Returned home in time to go to my mates daughters to watch the late match.

Next morning it was across to Manchester to pick up my mate who had become stuck because of volcanic ash and needed a lift back to Gütersloh. Got back at 03:30 and was in at work at 07:30 tired and a little saddened, but besides the funeral, I had a smashing time and visited many places and haunts from down memory lane some, that I don’t wish to ever visit again, but others though changed are still recognisable and still others that time stood still. It was these that brought back the best memories because, in the most, they are well off the beaten track and are hidden from the vandals in Government, Town Halls and District Councils. This for me is the real Britain, not the inner city squalor, the grey high rise flats, the only colour being the splashes put on by Banksie and his mates, the traffic calming zones, which lead to the quad bikers turning them into a slalom track.

Thanks for bearing with me!

It will be posted on my blog with pictures, the link I will be putting on here very soon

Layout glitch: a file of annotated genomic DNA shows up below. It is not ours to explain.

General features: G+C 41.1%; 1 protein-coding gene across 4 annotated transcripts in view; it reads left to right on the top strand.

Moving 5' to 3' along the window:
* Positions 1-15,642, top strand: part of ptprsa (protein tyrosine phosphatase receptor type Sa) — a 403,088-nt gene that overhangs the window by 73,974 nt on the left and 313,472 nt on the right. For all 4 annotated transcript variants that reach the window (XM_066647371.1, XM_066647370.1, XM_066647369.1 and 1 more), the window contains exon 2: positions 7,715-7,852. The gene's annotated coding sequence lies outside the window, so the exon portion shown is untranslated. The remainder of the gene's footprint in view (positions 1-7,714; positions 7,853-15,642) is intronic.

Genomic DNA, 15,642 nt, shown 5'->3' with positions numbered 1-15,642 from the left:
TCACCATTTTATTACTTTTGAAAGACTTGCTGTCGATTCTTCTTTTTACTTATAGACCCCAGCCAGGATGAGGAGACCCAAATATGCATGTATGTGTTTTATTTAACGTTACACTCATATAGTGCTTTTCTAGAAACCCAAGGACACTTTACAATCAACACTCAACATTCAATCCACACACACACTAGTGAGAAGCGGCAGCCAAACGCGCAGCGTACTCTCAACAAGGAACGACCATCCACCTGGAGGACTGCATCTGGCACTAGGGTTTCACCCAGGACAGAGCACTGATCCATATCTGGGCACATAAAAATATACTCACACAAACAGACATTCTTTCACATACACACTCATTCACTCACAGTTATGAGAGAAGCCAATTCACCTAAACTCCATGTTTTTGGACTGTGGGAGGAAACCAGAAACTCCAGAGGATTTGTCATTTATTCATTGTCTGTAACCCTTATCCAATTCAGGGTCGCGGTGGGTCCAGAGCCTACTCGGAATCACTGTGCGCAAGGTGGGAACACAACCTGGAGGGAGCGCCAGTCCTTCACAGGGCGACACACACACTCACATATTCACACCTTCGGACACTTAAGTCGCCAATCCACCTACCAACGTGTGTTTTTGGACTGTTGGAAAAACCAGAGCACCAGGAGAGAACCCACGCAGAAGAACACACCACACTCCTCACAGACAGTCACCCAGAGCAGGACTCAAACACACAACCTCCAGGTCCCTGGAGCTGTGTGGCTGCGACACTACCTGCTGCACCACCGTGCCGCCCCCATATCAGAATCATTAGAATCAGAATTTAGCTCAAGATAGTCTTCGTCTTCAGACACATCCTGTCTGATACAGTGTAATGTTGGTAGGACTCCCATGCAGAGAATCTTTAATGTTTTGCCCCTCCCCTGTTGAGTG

down the dales

Thursday morning dawned bright, very bright; it was in fact a warm spring day. After a light breakfast (coffee and toast), I said to my Sis I was off to the village to pick up a couple of pies and a few bread buns from Andertons and pop into the butchers to have a butcher before setting off to the "Toon". She said "you have no chance, Molly (the church organist and one of Mams dearest friends) died about 20 years ago and no one took over the bakery and it closed".
I still decided to go and have a look for myself, it was worse that I had imagined. I travelled down the road passed what once where the pit yards and blacksmiths shop, one of my best mate’s dad, Joe, worked as a black smith there, great hulk of a man but wonderful and kind, he used to make our gourds and keep us supplied with ball bearings for our catapults. Then down along the park wall (still intact, thankfully). But, I then came to the Cuddy Trap, Horror, who the hell had built a dual carriage way right slap bang through the middle of it. It was here that the pit ponies would be brought to the surface for their summer holidays and we would try to catch them and ride them, playing the Lone Ranger. At the top was the Pit Offices, often chased out of the grounds (they had a great big pear tree at the back). But better still was at the top end of the Cuddy Trap was the rabbit warrens, so now you see why we needed ball bearings for our catties.